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10 December 2020

Marcus Evans on EFL rescue package being a catalyst for a much-needed change - and there's an apology to Town fans...

From the owner
The EFL rescue package announced last week is welcome news, especially as the Premier League clubs had no legal obligation to hand out a penny to the lower leagues.

The grants are a vital short-term lifeline for clubs who have little support from TV revenues. However, without a much more ambitious and long-term settlement across the leagues, football will remain deeply divided with supporters of many clubs having little or no prospect of seeing Premier League or even Championship football at their grounds.

The real travesty of the lack of a distribution mechanism for funds across the leagues is that, without it, there is a lost opportunity to create a more compelling competition by giving all clubs a fighting chance to progress with a sustainable financial model.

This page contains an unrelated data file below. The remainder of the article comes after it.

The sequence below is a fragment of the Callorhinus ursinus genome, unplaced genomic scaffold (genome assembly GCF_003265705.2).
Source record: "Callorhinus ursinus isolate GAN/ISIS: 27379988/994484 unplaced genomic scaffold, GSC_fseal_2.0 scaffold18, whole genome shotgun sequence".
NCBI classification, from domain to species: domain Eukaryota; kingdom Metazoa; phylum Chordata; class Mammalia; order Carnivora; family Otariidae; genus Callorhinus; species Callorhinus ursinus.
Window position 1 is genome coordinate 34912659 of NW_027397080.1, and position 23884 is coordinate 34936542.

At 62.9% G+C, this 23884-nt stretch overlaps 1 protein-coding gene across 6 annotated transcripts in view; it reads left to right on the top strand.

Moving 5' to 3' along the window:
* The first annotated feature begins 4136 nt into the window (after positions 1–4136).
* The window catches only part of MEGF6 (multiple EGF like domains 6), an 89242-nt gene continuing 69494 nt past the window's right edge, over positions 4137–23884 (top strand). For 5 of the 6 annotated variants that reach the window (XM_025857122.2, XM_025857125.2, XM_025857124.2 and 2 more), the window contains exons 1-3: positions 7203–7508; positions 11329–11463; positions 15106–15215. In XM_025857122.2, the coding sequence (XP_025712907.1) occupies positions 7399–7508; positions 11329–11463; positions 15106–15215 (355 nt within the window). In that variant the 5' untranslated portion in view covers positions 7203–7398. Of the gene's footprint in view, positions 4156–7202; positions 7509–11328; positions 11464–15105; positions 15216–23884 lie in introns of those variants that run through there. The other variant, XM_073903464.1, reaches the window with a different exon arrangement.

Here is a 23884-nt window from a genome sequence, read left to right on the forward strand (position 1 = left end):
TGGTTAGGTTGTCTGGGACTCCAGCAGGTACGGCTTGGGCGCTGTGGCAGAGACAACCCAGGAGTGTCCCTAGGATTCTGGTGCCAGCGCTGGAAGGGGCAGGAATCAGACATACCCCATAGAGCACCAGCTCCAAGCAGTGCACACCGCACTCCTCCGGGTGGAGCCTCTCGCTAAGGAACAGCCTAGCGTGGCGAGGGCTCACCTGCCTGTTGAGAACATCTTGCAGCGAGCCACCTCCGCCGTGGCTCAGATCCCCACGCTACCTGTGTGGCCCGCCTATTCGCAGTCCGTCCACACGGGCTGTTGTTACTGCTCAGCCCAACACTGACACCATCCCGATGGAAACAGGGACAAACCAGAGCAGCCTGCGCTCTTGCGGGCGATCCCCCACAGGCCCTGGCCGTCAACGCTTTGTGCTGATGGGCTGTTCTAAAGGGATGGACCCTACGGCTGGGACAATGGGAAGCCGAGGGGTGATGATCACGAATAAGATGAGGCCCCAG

A new approach could remove the ‘roll of the dice’ investments I have seen many times over the last 13 years at clubs that has often ended in disaster.

The greater the number of upwardly mobile clubs we have, the more the interest in football will be maintained in local communities. We are already seeing all clubs, except for the very biggest, finding it more and more difficult to attract younger fans which can’t be good for the health of the game.

There are many recent examples of the need for sustainability, the latest being Wigan, FA Cup winners only seven years ago and now possibly en route to League 2 or worse if a buyer can’t be found.

A redistribution of income across the leagues coupled with workable financial fair play will allow clubs to plan and avoid the casino environment that has, in my opinion, grown out of control over the last 10 years. Every club is affected and to the contrary of the perception of Ipswich as a club working to a tight budget, we have been spending on average 90% of revenues in wages and amortised transfer fees over the last five seasons and run at a loss for all but one of the last 13 years, whilst there are many others spending far beyond their natural means.

Project Big Picture was clumsy in its introduction and certainly had ‘big club’ control connotations that weren’t healthy but at its heart there was something in the proposal that could work.